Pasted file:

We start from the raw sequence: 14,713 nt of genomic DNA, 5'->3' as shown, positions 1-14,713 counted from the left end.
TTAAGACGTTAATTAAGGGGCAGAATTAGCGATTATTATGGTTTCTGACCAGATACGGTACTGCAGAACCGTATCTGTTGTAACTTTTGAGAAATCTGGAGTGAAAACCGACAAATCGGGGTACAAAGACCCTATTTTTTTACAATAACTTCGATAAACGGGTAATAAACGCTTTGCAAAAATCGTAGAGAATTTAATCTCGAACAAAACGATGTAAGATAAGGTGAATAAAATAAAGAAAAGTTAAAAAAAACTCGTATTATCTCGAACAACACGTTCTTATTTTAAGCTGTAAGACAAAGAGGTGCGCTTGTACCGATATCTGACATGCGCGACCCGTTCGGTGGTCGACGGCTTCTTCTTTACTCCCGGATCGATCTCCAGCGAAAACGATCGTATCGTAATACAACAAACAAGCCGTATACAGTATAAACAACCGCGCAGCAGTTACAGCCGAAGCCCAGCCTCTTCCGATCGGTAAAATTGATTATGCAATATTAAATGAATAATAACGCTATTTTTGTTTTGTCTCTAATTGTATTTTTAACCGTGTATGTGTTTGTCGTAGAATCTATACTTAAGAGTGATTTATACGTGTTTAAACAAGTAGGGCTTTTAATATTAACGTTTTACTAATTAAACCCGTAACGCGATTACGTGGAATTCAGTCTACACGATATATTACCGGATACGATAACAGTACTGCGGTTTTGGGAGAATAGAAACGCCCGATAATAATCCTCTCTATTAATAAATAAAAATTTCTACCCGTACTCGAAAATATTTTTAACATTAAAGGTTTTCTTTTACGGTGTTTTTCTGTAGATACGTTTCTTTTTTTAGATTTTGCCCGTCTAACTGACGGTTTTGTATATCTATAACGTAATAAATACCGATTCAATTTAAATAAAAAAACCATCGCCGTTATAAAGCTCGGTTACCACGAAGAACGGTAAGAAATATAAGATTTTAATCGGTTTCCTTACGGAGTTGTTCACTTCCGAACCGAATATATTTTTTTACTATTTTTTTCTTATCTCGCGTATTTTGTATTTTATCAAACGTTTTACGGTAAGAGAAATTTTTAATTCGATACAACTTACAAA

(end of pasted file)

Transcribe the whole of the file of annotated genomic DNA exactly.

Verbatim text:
We start from the raw sequence: 14,713 nt of genomic DNA, 5'->3' as shown, positions 1-14,713 counted from the left end.
TTAAGACGTTAATTAAGGGGCAGAATTAGCGATTATTATGGTTTCTGACCAGATACGGTACTGCAGAACCGTATCTGTTGTAACTTTTGAGAAATCTGGAGTGAAAACCGACAAATCGGGGTACAAAGACCCTATTTTTTTACAATAACTTCGATAAACGGGTAATAAACGCTTTGCAAAAATCGTAGAGAATTTAATCTCGAACAAAACGATGTAAGATAAGGTGAATAAAATAAAGAAAAGTTAAAAAAAACTCGTATTATCTCGAACAACACGTTCTTATTTTAAGCTGTAAGACAAAGAGGTGCGCTTGTACCGATATCTGACATGCGCGACCCGTTCGGTGGTCGACGGCTTCTTCTTTACTCCCGGATCGATCTCCAGCGAAAACGATCGTATCGTAATACAACAAACAAGCCGTATACAGTATAAACAACCGCGCAGCAGTTACAGCCGAAGCCCAGCCTCTTCCGATCGGTAAAATTGATTATGCAATATTAAATGAATAATAACGCTATTTTTGTTTTGTCTCTAATTGTATTTTTAACCGTGTATGTGTTTGTCGTAGAATCTATACTTAAGAGTGATTTATACGTGTTTAAACAAGTAGGGCTTTTAATATTAACGTTTTACTAATTAAACCCGTAACGCGATTACGTGGAATTCAGTCTACACGATATATTACCGGATACGATAACAGTACTGCGGTTTTGGGAGAATAGAAACGCCCGATAATAATCCTCTCTATTAATAAATAAAAATTTCTACCCGTACTCGAAAATATTTTTAACATTAAAGGTTTTCTTTTACGGTGTTTTTCTGTAGATACGTTTCTTTTTTTAGATTTTGCCCGTCTAACTGACGGTTTTGTATATCTATAACGTAATAAATACCGATTCAATTTAAATAAAAAAACCATCGCCGTTATAAAGCTCGGTTACCACGAAGAACGGTAAGAAATATAAGATTTTAATCGGTTTCCTTACGGAGTTGTTCACTTCCGAACCGAATATATTTTTTTACTATTTTTTTCTTATCTCGCGTATTTTGTATTTTATCAAACGTTTTACGGTAAGAGAAATTTTTAATTCGATACAACTTACAAA